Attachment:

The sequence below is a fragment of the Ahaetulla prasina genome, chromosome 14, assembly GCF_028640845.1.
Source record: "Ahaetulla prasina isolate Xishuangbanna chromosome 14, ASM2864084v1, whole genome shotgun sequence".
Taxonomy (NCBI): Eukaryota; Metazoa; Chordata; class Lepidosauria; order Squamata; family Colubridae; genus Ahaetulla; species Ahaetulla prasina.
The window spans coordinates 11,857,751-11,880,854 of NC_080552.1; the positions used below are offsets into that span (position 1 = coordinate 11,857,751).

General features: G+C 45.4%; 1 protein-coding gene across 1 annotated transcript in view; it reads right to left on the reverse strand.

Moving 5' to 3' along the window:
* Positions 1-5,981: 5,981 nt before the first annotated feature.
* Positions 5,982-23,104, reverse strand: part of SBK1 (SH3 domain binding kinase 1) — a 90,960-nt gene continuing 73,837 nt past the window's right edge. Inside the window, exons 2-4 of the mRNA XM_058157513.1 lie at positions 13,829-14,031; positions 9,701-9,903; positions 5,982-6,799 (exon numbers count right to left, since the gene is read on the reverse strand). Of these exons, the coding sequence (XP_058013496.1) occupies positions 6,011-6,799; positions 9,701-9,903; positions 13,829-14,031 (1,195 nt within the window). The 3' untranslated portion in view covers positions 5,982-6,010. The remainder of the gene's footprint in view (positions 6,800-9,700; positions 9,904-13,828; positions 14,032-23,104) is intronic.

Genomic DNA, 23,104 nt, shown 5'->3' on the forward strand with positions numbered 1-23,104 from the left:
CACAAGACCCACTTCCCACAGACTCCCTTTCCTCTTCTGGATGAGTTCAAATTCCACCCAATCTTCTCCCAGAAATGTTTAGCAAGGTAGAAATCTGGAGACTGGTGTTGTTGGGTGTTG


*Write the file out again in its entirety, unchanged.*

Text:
The sequence below is a fragment of the Ahaetulla prasina genome, chromosome 14, assembly GCF_028640845.1.
Source record: "Ahaetulla prasina isolate Xishuangbanna chromosome 14, ASM2864084v1, whole genome shotgun sequence".
Taxonomy (NCBI): Eukaryota; Metazoa; Chordata; class Lepidosauria; order Squamata; family Colubridae; genus Ahaetulla; species Ahaetulla prasina.
The window spans coordinates 11,857,751-11,880,854 of NC_080552.1; the positions used below are offsets into that span (position 1 = coordinate 11,857,751).

General features: G+C 45.4%; 1 protein-coding gene across 1 annotated transcript in view; it reads right to left on the reverse strand.

Moving 5' to 3' along the window:
* Positions 1-5,981: 5,981 nt before the first annotated feature.
* Positions 5,982-23,104, reverse strand: part of SBK1 (SH3 domain binding kinase 1) — a 90,960-nt gene continuing 73,837 nt past the window's right edge. Inside the window, exons 2-4 of the mRNA XM_058157513.1 lie at positions 13,829-14,031; positions 9,701-9,903; positions 5,982-6,799 (exon numbers count right to left, since the gene is read on the reverse strand). Of these exons, the coding sequence (XP_058013496.1) occupies positions 6,011-6,799; positions 9,701-9,903; positions 13,829-14,031 (1,195 nt within the window). The 3' untranslated portion in view covers positions 5,982-6,010. The remainder of the gene's footprint in view (positions 6,800-9,700; positions 9,904-13,828; positions 14,032-23,104) is intronic.

Genomic DNA, 23,104 nt, shown 5'->3' on the forward strand with positions numbered 1-23,104 from the left:
CACAAGACCCACTTCCCACAGACTCCCTTTCCTCTTCTGGATGAGTTCAAATTCCACCCAATCTTCTCCCAGAAATGTTTAGCAAGGTAGAAATCTGGAGACTGGTGTTGTTGGGTGTTG